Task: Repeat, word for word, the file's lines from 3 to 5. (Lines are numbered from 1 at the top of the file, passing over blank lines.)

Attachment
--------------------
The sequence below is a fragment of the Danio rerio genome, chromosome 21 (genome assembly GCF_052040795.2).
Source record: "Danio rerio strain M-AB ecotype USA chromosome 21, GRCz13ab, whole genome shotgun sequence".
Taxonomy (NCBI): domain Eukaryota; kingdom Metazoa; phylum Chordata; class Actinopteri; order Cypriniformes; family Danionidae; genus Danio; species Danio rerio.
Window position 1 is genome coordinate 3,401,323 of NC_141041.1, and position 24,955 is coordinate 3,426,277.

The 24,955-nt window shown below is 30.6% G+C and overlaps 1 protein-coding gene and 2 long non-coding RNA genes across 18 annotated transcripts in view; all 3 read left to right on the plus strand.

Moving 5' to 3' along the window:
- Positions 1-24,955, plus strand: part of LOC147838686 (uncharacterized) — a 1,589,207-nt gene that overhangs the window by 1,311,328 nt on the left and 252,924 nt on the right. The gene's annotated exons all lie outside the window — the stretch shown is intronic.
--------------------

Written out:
Taxonomy (NCBI): domain Eukaryota; kingdom Metazoa; phylum Chordata; class Actinopteri; order Cypriniformes; family Danionidae; genus Danio; species Danio rerio.
Window position 1 is genome coordinate 3,401,323 of NC_141041.1, and position 24,955 is coordinate 3,426,277.

The 24,955-nt window shown below is 30.6% G+C and overlaps 1 protein-coding gene and 2 long non-coding RNA genes across 18 annotated transcripts in view; all 3 read left to right on the plus strand.